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Ballet Talk for Dancers

Grand Jete Revisited


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Hey Danseurs,


I did a search on the forum for information on grand jetes but didn't quite get the answer I needed so I'm asking again.


On the ABT website there is clip of Vladimir Malakov doing a grand jete; from my observation it looks like he is leaned back as he goes into a plie with the left leg and battements his right leg. He then appears to rotate forward as his standing leg extends and propels him up and forward. His motion is very arc like.


The women (basically everyone besides me) in my class seem to battement both legs at the same time into a split in the air. Is there difference between male and female grand jetes or are there just variations? I seem to get higher in the middle of the jump if I battement one leg at a time.


Any thoughts? Thanks.



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Unless directed otherwise, one should generally try to jump as high as possible in a grand jeté, and this will usually produce an arc. If the grand jeté is done with a developpé of the front leg, the arc won't be as noticeable, but the body should still go up, not just forward.

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Right, Hans.


Grand jeté is one of those steps that really illustrates the old point: "Everything has a beginning, a middle, and an end." At the beginning of the jump, the leg which is to go front must be brought up high in a grand battement, then seamlessly transition through to a jump up and forward. And so on, through the rest of the step. It's one long arc.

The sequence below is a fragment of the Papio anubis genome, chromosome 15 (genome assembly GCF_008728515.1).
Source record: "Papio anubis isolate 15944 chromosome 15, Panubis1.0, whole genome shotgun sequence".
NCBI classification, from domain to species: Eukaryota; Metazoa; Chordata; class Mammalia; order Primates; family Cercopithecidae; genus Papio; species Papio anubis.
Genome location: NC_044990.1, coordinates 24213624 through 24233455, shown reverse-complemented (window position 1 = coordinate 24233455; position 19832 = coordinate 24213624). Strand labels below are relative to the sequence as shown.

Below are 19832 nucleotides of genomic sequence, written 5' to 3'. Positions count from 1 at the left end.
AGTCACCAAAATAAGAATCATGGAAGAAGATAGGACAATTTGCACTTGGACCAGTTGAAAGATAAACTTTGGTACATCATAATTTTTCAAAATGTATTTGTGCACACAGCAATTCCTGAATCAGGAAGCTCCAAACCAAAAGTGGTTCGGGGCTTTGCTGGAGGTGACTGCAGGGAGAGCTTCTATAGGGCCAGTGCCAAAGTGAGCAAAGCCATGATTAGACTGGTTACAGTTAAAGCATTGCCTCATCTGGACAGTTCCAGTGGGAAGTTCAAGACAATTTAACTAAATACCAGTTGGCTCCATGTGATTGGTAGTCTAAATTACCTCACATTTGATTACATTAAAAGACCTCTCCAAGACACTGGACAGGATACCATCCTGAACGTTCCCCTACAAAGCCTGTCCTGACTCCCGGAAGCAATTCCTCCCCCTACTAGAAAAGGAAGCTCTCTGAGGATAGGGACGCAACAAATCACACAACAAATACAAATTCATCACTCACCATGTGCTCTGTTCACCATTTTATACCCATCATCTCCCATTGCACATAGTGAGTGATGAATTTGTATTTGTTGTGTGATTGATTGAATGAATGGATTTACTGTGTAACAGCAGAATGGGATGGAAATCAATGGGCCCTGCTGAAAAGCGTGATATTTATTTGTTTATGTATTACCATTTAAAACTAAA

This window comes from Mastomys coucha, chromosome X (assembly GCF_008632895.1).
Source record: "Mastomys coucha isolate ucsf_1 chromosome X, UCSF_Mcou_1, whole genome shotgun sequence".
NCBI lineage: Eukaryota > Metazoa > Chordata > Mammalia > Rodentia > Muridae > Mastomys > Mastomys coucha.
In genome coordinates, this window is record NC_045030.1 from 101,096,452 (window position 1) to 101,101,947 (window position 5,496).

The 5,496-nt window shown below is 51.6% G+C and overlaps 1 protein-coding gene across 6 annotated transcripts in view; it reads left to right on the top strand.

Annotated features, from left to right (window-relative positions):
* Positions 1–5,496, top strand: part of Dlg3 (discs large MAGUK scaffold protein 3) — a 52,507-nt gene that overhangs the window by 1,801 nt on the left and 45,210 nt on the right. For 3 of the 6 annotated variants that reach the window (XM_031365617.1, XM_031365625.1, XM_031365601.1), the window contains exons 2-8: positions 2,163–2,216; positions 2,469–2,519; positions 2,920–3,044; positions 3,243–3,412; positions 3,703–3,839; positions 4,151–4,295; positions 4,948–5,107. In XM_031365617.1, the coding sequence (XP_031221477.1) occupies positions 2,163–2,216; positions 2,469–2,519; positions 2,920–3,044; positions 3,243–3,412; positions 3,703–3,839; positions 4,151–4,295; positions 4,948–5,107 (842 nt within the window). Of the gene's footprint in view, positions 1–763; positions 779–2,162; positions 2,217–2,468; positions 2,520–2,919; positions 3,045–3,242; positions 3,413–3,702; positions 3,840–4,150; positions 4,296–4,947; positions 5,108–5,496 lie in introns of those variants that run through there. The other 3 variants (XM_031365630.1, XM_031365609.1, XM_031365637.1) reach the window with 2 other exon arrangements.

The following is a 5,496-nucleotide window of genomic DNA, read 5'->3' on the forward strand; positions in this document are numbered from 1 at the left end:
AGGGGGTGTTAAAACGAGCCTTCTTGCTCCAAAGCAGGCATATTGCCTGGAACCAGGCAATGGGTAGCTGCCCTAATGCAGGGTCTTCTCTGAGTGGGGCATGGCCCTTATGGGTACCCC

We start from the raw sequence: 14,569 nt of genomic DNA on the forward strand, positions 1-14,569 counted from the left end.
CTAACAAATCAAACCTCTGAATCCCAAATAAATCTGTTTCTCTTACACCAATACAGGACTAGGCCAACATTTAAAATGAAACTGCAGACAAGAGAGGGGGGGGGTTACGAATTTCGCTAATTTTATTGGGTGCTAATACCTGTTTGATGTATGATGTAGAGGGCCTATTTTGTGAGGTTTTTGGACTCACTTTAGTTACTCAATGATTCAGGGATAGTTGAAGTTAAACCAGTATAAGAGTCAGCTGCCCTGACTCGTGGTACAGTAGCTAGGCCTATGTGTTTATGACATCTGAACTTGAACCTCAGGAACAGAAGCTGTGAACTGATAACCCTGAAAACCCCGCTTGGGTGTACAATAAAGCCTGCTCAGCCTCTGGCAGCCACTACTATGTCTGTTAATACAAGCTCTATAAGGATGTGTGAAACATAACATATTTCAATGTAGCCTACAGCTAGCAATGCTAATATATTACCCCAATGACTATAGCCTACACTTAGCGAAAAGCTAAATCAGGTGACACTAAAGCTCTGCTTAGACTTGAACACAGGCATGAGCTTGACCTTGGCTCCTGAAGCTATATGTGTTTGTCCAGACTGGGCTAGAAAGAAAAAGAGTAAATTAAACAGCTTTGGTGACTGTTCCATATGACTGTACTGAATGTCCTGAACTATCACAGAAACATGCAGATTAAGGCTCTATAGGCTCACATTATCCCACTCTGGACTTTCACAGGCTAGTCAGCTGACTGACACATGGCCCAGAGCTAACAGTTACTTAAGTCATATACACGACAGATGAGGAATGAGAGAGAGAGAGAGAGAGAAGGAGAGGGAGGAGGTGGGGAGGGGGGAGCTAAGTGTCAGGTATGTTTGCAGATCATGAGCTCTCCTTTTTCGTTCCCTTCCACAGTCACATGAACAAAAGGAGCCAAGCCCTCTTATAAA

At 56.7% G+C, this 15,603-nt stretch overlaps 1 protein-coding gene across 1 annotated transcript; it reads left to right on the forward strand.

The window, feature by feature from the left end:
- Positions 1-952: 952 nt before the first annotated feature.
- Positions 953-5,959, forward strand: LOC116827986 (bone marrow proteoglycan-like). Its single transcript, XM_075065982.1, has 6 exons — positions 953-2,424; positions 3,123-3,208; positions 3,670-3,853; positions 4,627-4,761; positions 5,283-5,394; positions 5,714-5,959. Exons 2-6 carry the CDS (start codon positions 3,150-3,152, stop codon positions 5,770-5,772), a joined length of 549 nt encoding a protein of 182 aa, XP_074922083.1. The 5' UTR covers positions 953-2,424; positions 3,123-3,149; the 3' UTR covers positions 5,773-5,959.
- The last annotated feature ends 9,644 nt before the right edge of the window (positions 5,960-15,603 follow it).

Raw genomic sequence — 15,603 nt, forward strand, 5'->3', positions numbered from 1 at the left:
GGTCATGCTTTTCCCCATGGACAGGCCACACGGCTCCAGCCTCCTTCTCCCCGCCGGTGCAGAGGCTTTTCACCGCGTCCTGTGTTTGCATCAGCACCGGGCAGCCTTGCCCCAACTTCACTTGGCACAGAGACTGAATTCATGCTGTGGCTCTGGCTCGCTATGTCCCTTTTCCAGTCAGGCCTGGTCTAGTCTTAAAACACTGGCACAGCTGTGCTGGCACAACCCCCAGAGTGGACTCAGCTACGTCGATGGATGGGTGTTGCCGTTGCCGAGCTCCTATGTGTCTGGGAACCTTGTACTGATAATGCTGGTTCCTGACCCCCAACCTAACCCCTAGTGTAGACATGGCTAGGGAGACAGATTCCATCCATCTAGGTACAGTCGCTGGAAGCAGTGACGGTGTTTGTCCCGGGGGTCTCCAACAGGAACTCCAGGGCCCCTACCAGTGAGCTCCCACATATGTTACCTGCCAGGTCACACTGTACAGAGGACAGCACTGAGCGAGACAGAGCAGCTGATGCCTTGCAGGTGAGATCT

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Battement'ing (is that really a word?) both legs at the same time would give you less force upwards than first sending the front leg. Most ice-skaters and gymnastics sends both foots up at the same time, but in my opinion its better for at dancer to first do a battement with the front foot. as M.mel says - its all one long arc.

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Is one supposed to have a good split before being able to do an excellent grand jete?

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I've read somewhere that Balanchine preferred his grand jetes to split immediately instead of doing the arcing thing --- he wanted to freeze the image of the splits in mid-air. It may be a style/school kind of thing.



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With Balanchine or anyone else, it depends on the role. The big circle of grands jetés at the end of the male variation in "Tchaikovsky Pas de Deux" has no jeté élancé. In Nijinska's "Florestan pas de trois" cobbled together for the Diaghilev Sleeping Princess the two set of grands jetés that cross the stage that the man does to open the coda are most definitely élancé and well-split.

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